Advent Of Code Day 5 [spoilers]

in #adventofcode3 years ago (edited)

I completely gave up on solving the Advent of Code problems as they went up, and I'm backfilling the days I missed, which is most of them.

Day 5 was the first time I really felt happy with my Haskell solution, because lists are a good way to solve this problem. We are given a long string of lower-case and upper-case letters, and asked to simulate a process where matched upper/lower pairs are removed. For example, "cBaAbc" becomes "cBbc" becomes "cc", but "bb" doesn't react further.

(Actually, all we're asked for is the length of the string after all the pairs have been removed, so it's not impossible that there might be a way to answer this without simulation.)

The key insight here is that any "cascade" of reactions takes place just before the place where a pair was removed, so we don't need to start over the search each time. (We also need to assume, or prove, that the order of elimination doesn't matter.) We can backtrack one position from our current position in the string, every time we eliminate a pair.

It doesn't seem very Haskell-ish to keep a position into a list, which would be horribly inefficient anyway. We can handle this by having a recursive function that keeps two lists, the unprocessed part of the string and the already-visited part of the string. The trick is to keep the latter in reverse order so that we can easily back up.

eliminatePolymers :: String -> String -> String
eliminatePolymers stack (x:[]) = reverse (x:stack)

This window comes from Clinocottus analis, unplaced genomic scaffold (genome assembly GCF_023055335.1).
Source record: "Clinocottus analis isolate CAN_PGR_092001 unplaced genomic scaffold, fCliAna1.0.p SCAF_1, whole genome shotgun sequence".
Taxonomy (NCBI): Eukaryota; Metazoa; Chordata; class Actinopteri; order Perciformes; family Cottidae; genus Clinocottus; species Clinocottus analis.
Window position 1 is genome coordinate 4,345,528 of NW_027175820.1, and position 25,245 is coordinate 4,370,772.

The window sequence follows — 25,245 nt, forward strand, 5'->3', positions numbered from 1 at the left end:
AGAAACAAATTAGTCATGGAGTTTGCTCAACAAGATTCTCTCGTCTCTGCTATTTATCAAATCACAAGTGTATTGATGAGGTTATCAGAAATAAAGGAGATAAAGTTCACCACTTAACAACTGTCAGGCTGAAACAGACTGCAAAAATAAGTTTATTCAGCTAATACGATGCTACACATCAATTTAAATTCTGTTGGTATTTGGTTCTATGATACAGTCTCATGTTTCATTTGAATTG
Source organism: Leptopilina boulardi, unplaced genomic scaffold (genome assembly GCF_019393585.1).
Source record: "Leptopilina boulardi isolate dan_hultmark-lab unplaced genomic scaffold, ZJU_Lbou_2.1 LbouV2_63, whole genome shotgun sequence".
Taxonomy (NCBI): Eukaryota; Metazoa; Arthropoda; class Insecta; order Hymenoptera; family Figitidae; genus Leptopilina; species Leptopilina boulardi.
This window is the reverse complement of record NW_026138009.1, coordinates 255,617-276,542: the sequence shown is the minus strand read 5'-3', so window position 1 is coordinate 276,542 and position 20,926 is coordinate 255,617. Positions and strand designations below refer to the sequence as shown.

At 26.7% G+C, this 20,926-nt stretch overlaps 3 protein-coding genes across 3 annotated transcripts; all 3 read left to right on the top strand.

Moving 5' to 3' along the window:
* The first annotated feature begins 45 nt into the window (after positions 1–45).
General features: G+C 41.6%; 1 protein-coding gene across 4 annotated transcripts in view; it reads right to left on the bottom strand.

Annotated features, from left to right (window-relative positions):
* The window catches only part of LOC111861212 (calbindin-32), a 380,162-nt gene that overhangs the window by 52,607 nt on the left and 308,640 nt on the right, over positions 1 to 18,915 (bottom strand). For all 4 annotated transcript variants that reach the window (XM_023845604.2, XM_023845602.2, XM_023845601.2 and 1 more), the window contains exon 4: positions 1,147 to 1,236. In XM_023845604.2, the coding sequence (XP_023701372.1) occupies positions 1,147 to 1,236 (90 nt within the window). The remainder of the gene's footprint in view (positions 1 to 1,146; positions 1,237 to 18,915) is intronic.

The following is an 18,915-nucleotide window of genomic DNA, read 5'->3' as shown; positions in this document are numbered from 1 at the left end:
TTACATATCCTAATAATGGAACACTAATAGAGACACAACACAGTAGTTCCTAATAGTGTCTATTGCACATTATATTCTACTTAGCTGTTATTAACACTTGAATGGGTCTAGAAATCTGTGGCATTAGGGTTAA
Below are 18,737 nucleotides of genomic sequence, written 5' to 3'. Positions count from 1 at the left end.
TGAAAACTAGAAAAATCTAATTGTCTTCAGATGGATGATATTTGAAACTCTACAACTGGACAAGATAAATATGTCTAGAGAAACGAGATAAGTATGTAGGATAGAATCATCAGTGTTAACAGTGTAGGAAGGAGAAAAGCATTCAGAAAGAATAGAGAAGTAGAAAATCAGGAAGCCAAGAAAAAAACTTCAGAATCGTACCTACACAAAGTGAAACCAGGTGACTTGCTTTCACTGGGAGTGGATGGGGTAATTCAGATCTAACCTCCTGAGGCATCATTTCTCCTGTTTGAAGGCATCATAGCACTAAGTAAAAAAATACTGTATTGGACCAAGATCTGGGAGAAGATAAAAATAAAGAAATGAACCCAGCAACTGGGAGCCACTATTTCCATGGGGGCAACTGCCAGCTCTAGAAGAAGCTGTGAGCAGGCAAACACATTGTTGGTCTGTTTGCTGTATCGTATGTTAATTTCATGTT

eliminatePolymers [] (x:y:xs) =
   if match x y
   then eliminatePolymers [] xs
   else eliminatePolymers (x:[]) (y:xs)
eliminatePolymers (a:b) (x:y:xs) =
   if match x y
   then eliminatePolymers b (a:xs)
   else eliminatePolymers (x:(a:b)) (y:xs)

This version worked by it seemed a little redundant (in fact I did copy-and-paste.) Going down the direction of a second conditional didn't seem right; I managed to shorten it a little bit using guards:

eliminatePolymers :: String -> String -> String
eliminatePolymers stack (x:[]) = reverse (x:stack)
eliminatePolymers [] (x:y:xs)
  | match x y = eliminatePolymers [] xs
eliminatePolymers (p:ps) (x:y:xs)
  | match x y = eliminatePolymers ps (p:xs)
eliminatePolymers ps (x:y:xs) = eliminatePolymers (x:ps) (y:xs)

The match function is trivial:

match :: Char -> Char -> Bool
match x y =
  ( isUpper x && isLower y && (toLower x) == y ) ||
  ( isLower x && isUpper y && (toUpper x) == y )

And then the solution to part 1 is just (length (eliminatePolymers [] input).

Part 2 asks us to examine removing each of the 26 letter pairs and seeing which results in the shortest string after going through the process above. filter can remove the upper and lower pairs:

removeUnits x polymer = filter (\y -> toLower y /= x) polymer

And instead of calculating the minimum explicitly I generated a report of all the lengths (which was useful for testing with the short example given.)

lengthAfterRemoval a polymer = length (eliminatePolymers [] (removeUnits a polymer))

reportExperiment a =
  "Length after removing " ++ [a] ++ " = " ++ (show (lengthAfterRemoval a input))
  
letters = "abcdefghijklmnopqrstuvwxyz"

report = intercalate "\n" [ reportExperiment a | a <- letters ]

Full solution: https://github.com/mgritter/aoc2018/blob/master/day5/day5.hs

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